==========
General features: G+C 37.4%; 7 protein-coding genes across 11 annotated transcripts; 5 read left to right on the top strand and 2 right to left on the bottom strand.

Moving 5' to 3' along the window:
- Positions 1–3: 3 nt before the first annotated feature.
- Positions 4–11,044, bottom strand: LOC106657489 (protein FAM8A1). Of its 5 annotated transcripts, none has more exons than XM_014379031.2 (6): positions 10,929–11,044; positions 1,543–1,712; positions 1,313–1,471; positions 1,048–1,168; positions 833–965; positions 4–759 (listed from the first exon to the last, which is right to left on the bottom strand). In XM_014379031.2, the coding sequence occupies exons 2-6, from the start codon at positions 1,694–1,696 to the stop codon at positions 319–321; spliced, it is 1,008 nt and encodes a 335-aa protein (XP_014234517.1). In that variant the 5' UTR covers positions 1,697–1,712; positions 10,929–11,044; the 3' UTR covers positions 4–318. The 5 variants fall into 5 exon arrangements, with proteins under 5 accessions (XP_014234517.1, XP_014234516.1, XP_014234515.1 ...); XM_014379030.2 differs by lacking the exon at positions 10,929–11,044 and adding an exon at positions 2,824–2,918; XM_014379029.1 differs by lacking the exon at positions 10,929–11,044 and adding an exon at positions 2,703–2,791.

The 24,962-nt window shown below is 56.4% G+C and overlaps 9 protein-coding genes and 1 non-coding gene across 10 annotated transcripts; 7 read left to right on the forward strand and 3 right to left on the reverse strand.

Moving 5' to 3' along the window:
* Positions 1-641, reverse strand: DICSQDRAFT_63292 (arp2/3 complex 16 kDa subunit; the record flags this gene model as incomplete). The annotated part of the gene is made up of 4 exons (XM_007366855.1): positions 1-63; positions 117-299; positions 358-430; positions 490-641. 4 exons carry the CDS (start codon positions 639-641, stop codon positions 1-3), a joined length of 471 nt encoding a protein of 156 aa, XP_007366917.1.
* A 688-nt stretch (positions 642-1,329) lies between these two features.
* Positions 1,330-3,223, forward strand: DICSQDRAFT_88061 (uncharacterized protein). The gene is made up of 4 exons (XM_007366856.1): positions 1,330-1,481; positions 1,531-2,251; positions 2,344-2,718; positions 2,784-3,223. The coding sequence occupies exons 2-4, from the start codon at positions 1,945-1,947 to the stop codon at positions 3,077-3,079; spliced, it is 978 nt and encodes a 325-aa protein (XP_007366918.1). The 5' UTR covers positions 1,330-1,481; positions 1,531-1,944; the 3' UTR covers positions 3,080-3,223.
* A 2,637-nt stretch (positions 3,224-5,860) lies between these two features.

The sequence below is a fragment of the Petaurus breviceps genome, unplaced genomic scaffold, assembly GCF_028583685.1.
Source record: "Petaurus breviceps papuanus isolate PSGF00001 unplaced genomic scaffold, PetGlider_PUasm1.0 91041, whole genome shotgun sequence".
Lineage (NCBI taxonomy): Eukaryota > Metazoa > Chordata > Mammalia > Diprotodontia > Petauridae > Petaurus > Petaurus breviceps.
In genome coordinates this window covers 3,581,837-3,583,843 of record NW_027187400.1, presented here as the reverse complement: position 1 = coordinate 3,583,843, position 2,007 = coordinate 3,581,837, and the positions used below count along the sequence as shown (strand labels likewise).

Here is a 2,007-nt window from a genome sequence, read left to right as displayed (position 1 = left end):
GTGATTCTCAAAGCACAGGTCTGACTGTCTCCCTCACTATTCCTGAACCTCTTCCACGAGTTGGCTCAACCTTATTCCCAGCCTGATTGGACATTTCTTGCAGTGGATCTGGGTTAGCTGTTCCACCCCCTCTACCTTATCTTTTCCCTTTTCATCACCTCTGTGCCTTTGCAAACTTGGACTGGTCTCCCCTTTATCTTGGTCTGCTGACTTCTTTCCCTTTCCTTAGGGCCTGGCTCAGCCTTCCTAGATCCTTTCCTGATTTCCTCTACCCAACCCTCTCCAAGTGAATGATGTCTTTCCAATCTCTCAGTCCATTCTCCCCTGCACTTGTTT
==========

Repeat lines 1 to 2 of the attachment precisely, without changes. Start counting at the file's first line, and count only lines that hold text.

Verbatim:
General features: G+C 37.4%; 7 protein-coding genes across 11 annotated transcripts; 5 read left to right on the top strand and 2 right to left on the bottom strand.

Moving 5' to 3' along the window: